So in summary Windows Mobile devices run a variant of the Windows Embedded CE operating system. So it would make sense that Windows Mobile 6 would at it’s core have the Windows Embedded CE 6.0 operating system, right? Well if you answered yes to this question you would be wrong….

Windows Embedded CE 6.0 was released officially on the 1st of November 2006. It included a vast range of changes and additions, but the most talked about within the Windows Mobile space at least was the redesigned kernel which removes some long standing limitations. Rather than a 32 process limit, there is now support for up to 32,768 processes (in theory at least) and instead of a 32MB virtual address space, applications now have access to a 2GB address space.

Windows Mobile 6 on the other hand was announced on Feburary 12th 2007 at 3GSM World Congress 2007 with devices shipping slightly later.

So within Microsoft both developement efforts were going on internally at the same time. The Windows Mobile team decided that it was too risky to use the new version of Windows Embedded CE as the basis of what became Windows Mobile 6.0 so stuck with their current version and made a few alterations to it (in some cases back porting changes from Windows Embedded CE 6.0).

So a Windows Mobile 6 device is actually running the core Windows CE 5.02 operating system, not the latest 6.0 release. Windows CE 5.02 is a slight variant of the Windows CE 5.01 release shipped with Windows Mobile 5.0 devices.

So we will have to wait until the next version of Windows Mobile (code named Photon and due for release in 2008) to get a Windows Mobile device which is powered by the Windows Embedded CE 6.0 operating system.

Some may have noticed that I have referred to Windows CE 6.0 as “Windows Embedded CE 6.0″ through out this blog entry. Windows CE and Windows Mobile have gone through minor naming nomenclature changes with the recently released versions to help further align related products. This will be the topic of my next posting.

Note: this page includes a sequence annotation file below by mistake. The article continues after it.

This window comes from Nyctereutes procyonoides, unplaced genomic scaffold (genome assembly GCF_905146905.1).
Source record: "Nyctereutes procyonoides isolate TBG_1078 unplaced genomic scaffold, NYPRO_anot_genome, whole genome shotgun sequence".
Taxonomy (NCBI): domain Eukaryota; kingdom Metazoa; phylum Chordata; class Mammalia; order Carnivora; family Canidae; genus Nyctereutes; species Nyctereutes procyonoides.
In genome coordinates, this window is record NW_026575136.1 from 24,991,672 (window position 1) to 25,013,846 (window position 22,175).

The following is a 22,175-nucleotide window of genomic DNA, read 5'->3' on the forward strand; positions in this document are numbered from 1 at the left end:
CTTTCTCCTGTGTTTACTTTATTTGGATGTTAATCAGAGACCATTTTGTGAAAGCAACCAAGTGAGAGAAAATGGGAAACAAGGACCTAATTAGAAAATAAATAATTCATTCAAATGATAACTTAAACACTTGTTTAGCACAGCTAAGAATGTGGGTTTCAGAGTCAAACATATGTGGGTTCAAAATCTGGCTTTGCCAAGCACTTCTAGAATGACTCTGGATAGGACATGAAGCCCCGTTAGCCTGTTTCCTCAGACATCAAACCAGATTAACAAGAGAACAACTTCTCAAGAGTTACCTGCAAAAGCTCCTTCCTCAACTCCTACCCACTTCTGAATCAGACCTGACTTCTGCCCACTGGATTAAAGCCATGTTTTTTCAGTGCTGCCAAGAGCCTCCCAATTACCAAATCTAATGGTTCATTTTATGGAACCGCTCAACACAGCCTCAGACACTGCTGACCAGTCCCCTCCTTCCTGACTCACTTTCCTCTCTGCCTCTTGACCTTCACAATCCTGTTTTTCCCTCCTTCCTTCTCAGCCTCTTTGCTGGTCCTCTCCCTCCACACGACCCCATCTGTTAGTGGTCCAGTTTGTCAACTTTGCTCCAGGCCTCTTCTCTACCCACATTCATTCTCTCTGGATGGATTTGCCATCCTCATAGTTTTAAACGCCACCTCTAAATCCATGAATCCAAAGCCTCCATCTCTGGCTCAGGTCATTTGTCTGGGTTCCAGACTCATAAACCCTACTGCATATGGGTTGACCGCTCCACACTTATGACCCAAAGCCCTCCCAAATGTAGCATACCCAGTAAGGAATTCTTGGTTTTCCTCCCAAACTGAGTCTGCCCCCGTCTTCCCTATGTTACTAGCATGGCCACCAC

Updated Designed for Windows Mobile Program Handbooks available

Wednesday, June 6th, 2007

Designed For Windows Mobile LogoIn order to use the “Designed For Windows Mobile” logo in your marketing material your application must be submitted and pass a battery of tests perscribed by Microsoft.

The newly revised handbooks that cover applications for the new “Designed For Windows Mobile 6″ logo(s) are now available for download.

On an initial flick through the handbooks there doesn’t appear to be many significant changes. However Microsoft has got more perscriptive in some areas such as deployment options for MFC based applications (which must be statically linked for logo certification).

If you’re starting out in Windows Mobile development these handbooks are a great guide for creating applications which have a native look and feel to them.

 I encourage every developer to strive (where possible) to make their applications as compatible with the “Designed For Windows Mobile” certification requirements as possible. Your users will have an easier time utilising your application and will already be familiar with it’s basic operation. It’s also easier to pass the tests some time down the track if your application has been designed within them in mind from it’s inception.